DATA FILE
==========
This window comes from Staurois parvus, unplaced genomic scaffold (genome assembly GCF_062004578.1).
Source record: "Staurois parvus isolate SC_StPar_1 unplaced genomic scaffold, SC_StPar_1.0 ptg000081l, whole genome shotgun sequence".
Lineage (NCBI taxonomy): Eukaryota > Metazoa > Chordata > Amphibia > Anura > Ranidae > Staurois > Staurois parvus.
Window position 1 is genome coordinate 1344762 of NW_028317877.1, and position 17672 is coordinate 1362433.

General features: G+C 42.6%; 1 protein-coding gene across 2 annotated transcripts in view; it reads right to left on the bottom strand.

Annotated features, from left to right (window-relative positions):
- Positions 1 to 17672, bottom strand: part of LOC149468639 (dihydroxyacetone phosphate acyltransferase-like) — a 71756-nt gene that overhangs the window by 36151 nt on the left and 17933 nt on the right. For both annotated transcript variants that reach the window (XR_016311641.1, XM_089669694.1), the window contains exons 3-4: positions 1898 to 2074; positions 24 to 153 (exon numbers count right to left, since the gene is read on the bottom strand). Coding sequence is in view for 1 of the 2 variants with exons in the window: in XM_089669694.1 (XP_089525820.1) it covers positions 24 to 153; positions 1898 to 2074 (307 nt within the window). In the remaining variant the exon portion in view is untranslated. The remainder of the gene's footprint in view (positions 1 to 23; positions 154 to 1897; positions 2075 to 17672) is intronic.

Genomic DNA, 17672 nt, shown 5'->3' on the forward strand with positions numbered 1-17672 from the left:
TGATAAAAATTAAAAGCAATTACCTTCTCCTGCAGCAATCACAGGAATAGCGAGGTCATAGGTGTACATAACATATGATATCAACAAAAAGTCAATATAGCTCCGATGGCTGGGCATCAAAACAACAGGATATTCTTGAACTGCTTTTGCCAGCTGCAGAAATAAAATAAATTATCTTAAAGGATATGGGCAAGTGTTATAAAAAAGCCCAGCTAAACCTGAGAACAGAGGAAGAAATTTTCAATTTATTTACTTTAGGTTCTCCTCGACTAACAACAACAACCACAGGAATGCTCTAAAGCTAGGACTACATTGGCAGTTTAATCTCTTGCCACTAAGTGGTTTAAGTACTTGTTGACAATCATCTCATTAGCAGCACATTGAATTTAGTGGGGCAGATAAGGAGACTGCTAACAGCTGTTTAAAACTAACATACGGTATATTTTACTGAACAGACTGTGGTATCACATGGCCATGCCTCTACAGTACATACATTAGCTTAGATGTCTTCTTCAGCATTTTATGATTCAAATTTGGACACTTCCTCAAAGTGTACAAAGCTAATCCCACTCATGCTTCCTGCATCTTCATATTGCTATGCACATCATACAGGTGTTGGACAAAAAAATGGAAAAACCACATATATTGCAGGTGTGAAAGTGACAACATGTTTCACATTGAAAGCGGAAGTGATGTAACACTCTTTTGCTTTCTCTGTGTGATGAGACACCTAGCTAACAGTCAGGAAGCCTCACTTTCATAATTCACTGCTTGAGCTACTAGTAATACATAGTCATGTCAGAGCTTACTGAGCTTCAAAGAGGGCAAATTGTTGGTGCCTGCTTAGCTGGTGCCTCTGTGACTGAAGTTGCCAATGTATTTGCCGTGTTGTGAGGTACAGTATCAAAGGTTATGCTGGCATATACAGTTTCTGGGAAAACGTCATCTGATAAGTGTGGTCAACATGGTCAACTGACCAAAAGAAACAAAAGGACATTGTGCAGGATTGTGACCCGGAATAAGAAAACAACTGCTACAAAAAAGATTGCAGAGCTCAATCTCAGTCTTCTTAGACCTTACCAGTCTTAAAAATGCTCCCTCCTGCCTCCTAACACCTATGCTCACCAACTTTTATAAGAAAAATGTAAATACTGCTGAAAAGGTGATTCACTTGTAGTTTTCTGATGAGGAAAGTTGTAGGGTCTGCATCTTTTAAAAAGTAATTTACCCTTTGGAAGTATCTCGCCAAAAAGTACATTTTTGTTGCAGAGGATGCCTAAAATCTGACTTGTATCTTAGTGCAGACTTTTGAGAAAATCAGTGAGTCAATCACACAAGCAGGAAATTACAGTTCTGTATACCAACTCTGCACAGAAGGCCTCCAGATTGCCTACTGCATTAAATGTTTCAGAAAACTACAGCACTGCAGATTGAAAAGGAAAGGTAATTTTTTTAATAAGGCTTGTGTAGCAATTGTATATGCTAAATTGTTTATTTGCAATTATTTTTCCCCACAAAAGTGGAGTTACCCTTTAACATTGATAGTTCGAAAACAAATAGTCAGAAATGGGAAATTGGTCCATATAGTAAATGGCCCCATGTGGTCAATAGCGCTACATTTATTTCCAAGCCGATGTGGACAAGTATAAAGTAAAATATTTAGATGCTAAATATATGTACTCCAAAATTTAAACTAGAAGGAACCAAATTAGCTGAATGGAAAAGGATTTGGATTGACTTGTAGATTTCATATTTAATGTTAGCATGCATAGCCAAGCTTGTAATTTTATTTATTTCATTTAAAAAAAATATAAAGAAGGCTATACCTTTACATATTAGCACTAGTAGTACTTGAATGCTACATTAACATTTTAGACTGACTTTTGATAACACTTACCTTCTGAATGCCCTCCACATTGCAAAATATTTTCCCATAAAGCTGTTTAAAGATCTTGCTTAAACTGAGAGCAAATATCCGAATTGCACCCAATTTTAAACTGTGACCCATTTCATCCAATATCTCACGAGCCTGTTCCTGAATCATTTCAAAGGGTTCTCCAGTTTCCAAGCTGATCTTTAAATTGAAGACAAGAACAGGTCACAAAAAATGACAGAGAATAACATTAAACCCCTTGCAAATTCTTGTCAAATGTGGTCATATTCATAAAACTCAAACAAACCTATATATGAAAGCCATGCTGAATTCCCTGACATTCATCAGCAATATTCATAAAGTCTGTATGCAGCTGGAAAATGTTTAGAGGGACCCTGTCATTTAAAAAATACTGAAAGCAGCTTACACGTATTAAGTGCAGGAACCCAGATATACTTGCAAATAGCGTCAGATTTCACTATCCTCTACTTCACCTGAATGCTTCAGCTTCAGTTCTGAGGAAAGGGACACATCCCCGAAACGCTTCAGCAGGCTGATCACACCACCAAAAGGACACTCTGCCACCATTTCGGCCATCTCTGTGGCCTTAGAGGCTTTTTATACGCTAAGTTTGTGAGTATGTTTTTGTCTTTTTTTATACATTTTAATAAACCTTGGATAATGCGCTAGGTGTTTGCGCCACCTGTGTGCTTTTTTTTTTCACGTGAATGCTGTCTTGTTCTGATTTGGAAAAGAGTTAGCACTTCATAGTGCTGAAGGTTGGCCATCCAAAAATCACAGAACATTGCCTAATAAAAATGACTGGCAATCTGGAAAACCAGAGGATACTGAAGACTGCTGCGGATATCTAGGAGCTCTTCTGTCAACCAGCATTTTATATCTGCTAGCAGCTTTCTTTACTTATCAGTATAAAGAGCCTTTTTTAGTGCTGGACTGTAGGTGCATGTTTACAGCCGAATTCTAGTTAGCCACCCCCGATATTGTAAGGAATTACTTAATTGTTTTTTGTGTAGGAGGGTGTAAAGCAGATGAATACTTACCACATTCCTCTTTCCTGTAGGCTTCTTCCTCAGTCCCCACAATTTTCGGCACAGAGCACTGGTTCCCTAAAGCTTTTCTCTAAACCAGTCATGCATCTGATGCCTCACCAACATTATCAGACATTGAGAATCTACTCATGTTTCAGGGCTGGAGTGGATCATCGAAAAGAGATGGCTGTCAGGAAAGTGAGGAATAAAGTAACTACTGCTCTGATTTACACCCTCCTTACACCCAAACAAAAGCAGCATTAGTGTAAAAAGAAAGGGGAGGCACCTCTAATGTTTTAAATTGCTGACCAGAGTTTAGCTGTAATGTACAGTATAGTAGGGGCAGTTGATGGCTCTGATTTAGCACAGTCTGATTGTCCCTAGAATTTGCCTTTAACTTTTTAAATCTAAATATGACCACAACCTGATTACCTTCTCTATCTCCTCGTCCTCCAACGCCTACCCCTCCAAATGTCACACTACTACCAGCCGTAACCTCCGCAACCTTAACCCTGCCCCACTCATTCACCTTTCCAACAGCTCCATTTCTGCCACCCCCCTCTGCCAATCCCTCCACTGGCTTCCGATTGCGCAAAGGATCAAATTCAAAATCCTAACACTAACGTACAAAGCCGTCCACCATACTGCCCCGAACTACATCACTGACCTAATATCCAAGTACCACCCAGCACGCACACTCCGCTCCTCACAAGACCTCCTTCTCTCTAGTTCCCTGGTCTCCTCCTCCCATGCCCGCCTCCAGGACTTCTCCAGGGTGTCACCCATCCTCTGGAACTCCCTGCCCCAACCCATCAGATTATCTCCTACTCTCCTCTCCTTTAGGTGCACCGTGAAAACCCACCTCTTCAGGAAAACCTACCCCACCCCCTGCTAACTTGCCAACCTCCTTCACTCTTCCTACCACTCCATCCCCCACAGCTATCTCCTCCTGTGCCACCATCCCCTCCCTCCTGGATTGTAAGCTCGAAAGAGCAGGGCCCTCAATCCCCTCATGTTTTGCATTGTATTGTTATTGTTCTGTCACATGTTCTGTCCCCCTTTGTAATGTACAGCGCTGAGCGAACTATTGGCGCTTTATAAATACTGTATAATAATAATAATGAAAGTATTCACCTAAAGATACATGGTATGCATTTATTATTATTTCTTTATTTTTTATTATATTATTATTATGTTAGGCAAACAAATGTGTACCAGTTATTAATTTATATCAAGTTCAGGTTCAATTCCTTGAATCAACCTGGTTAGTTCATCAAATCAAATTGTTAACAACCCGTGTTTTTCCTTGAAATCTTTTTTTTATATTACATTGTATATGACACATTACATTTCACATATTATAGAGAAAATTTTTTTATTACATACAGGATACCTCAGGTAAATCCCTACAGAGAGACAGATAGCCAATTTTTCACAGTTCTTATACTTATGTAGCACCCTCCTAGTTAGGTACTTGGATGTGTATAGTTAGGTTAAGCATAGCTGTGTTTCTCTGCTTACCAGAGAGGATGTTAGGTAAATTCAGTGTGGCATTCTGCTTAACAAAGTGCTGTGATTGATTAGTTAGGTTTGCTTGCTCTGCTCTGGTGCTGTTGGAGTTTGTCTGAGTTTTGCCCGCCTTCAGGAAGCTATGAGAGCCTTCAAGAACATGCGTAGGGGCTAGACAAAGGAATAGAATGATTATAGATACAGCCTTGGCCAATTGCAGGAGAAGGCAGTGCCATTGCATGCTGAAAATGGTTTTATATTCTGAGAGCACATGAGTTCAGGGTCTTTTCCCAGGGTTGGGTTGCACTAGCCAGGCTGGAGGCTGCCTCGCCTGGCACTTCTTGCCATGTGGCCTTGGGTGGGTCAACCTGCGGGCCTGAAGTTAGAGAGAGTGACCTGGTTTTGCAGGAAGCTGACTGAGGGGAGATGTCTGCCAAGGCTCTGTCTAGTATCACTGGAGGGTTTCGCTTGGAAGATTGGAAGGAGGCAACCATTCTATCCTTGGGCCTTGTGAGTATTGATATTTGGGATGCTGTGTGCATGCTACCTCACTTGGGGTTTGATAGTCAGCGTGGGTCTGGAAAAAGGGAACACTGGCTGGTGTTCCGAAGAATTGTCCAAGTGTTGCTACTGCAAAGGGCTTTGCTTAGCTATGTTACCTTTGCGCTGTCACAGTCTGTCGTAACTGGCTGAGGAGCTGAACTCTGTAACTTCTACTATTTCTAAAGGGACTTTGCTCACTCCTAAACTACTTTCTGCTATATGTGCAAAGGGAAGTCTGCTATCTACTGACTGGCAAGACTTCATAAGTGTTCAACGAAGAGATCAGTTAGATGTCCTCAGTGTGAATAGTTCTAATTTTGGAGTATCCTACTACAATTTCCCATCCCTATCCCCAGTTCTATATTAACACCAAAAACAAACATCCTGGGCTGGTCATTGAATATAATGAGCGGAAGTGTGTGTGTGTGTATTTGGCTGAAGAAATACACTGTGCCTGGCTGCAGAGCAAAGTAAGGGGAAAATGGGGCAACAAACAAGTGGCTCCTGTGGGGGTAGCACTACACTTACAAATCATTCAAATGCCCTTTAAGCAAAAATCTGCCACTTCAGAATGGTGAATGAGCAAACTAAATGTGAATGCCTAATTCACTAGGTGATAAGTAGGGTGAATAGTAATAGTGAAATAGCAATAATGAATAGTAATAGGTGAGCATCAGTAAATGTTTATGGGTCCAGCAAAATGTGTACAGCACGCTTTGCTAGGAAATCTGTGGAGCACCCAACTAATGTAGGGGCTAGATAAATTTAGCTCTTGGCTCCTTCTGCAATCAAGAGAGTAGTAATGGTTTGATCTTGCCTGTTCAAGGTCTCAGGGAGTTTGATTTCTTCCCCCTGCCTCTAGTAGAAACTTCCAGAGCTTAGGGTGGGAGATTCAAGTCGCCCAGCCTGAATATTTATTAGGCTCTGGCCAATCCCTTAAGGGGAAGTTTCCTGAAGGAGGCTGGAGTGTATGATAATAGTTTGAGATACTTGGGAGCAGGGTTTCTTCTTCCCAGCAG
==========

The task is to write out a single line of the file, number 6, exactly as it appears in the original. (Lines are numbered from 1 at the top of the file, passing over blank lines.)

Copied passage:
Annotated features, from left to right (window-relative positions):